Thu. 9:41 a.m.: US delegation arrives for meeting with Turkey’s president

Vice President Mike Pence, left, and Secretary of State Mike Pompeo leave the Ambassador’s Residence today as they walk to a motorcade en route to the Presidential Palace for talks on the Kurds and Syria in Ankara, Turkey. (AP Photo/Jacquelyn Martin)

ANKARA, Turkey (AP) — A senior U.S. delegation arrived today for meetings with Turkish President Recep Tayyip Erdogan on an improbable mission to push for a cease-fire in Northern Syria.

Armored SUVs carrying Vice President Mike Pence, Secretary of State Mike Pompeo and White House national security adviser Robert O’Brien entered the vast Turkish presidency complex in Ankara to meet with Erdogan.

The White House said Pence was greeted by his Turkish counterpart before entering a one-on-one meeting with Erdogan. A second meeting with the full delegations was to take place later today.

The U.S. officials are expected to warn Erdogan that he will face additional economic sanctions if he doesn’t halt his assault on Kurdish forces once allied with the U.S. in the fight against the Islamic State group.

Turkey’s state-run news agency says a top aide of President Recep Tayyip Erdogan has met Russia’s envoy for Syria, Aleksander Lavrentiev in Ankara. Anadolu Agency reported that Lavrentiev met with Ibrahim Kalin to discuss Turkey’s ongoing incursion as well as the situation in Syria’s northern Idlib Province.

The two agreed on the need for continued Russian-Turkish cooperation to prevent the threat that “all terror organizations” pose to Syria’s territorial integrity, the agency reported.

Erdogan is scheduled to meet with Russia’s President Vladimir Putin in Sochi, Russia to discuss the military operation.

•The Kremlin says Putin will discuss humanitarian problems. Putin expressed his concern over the “possible humanitarian consequences of this operation” during a recent telephone call with Recep Tayyip Erdogan.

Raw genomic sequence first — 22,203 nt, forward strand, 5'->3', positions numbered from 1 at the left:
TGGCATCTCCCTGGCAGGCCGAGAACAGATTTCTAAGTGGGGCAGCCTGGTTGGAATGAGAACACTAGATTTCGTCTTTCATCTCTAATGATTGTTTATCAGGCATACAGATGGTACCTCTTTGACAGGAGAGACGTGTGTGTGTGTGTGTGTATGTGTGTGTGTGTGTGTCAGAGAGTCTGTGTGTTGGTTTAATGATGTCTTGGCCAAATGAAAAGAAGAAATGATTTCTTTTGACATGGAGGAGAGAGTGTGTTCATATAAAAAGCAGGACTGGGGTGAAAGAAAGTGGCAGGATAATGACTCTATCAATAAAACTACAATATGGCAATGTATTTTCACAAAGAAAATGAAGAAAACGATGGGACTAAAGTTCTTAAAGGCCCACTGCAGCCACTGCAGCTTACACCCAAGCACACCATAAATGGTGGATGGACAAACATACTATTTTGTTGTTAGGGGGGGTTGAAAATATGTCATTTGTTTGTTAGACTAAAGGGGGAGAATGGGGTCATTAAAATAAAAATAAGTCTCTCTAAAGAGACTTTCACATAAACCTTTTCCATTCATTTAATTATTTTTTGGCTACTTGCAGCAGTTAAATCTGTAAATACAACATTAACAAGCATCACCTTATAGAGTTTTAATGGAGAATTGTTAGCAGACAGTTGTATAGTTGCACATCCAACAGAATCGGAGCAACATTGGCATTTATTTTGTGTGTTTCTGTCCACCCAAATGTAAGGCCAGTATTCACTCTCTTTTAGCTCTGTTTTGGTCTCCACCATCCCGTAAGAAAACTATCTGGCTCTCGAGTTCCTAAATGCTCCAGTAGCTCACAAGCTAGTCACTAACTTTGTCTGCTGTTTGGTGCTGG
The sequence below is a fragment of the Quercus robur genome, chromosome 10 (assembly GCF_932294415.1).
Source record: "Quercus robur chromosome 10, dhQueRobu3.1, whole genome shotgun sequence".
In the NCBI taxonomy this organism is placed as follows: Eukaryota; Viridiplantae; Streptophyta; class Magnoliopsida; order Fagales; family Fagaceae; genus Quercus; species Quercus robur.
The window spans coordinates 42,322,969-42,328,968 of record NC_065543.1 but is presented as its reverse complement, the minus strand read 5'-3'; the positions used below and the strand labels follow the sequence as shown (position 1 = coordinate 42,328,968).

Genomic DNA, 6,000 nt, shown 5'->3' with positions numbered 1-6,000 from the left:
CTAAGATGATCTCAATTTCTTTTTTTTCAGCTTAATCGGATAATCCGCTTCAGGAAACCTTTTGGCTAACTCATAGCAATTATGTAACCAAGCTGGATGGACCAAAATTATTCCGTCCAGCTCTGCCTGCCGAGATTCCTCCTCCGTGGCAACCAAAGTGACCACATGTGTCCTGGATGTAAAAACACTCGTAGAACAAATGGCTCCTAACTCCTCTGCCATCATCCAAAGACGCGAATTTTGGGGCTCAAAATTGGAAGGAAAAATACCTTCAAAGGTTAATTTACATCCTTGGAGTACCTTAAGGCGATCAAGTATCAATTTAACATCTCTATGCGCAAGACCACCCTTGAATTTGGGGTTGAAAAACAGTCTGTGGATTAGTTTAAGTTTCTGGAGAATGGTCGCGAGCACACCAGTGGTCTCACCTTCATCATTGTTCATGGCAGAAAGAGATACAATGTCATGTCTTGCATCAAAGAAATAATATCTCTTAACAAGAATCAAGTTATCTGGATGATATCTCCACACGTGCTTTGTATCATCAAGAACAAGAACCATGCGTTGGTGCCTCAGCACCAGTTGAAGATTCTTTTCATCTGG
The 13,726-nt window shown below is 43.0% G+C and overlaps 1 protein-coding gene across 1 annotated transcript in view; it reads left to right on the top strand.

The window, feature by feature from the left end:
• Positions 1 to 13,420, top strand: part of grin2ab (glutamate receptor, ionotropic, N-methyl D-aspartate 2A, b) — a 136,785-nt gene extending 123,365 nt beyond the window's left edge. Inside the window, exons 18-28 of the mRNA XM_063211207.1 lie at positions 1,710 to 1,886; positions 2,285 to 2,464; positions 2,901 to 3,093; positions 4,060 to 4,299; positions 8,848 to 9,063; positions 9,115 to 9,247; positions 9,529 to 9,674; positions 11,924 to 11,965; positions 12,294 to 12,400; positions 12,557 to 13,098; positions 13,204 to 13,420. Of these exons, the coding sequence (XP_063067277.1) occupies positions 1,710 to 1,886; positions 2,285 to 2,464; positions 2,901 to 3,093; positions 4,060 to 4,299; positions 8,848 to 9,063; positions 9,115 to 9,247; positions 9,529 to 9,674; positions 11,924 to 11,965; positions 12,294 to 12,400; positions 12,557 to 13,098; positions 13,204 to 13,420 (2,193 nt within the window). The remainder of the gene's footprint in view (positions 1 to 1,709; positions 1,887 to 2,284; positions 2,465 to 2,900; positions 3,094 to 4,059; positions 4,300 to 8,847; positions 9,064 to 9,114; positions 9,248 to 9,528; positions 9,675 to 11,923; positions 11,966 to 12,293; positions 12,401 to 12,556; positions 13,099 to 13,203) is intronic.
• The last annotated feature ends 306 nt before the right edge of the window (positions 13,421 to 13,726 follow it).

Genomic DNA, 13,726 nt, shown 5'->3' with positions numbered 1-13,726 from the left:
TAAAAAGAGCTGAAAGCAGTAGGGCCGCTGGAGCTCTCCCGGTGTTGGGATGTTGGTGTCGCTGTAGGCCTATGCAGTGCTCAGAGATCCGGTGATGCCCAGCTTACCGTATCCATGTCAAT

Kremlin spokesman Dmitry Peskov said today that the toll of Turkey’s operation, now in its ninth day, “will be a very important theme on the agenda of the talks.” The two leaders are set to meet Tuesday.

Peskov also said he was surprised by the harsh tone used in by U.S. President Donald Trump in a recent letter to Erdogan, warning the Turkish leader not to be a “tough guy.”

The Russian spokesman said: “Such language is not often encountered in communication of state leaders. It’s a pretty unusual letter.”

Iraq’s foreign minister says his country will only take back Iraqi citizens detained in Syria who were fighters with the Islamic State group and their families.

Today’s comments by Mohammed Ali-Hakim said that the home countries of other former IS members and their families should take the necessary measures.

His remarks followed a meeting with his French Foreign Minister Jean-Yves Le Drian in Baghdad, and come amid worries about the fate of thousands of IS members held by Kurdish fighters in Syria.

German Chancellor Angela Merkel has again called on Turkey to stop its military offensive in Syria.

Merkel said in a speech today in parliament that the offensive “makes tens of thousands, among them thousands of children, flee.”

She’s calling the military operation “a humanitarian drama with big geopolitical consequences.”

She says it strengthens the role of Russia and Iran in the region and says the consequences of that “cannot be judged today.”

Merkel says both the Middle East and Europe are being made to feel insecure because prisoners of the Islamic State extremist group are no longer being adequately guarded by Kurdish-led forces. Those forces are now diverting their attention to the Turkish invasion.

Merkel also reiterated that Germany will not deliver arms to Turkey.

President Donald Trump earlier had dismissed the very crisis he sent his aides on an emergency mission today to douse. The U.S. delegation’s visit came hours after Trump declared the U.S. has no stake in defending Kurdish fighters who died by the thousands as America’s partners against Islamic State extremists.

Trump suggested Wednesday that a Kurdish group was a greater terror threat than the Islamic State group, and he welcomed the efforts of Russia and the Assad government to fill the void left after he ordered the removal of nearly all U.S. troops from Syria amid a Turkish assault on the Kurds.

“Syria may have some help with Russia, and that’s fine,” Trump said. “They’ve got a lot of sand over there. So, there’s a lot of sand that they can play with.”

He added: “Let them fight their own wars.”

The split-screen foreign policy moment proved difficult to reconcile and came during perhaps the darkest moment for the modern U.S.-Turkey relationship and a time of trial for Trump and his Republican Party allies. Severe condemnation of Trump’s failure to deter Erdogan’s assault on the Kurds, and his subsequent embrace of Turkish talking points about the former U.S. allies, sparked bipartisan outrage in the U.S. and calls for swift punishment for the NATO ally.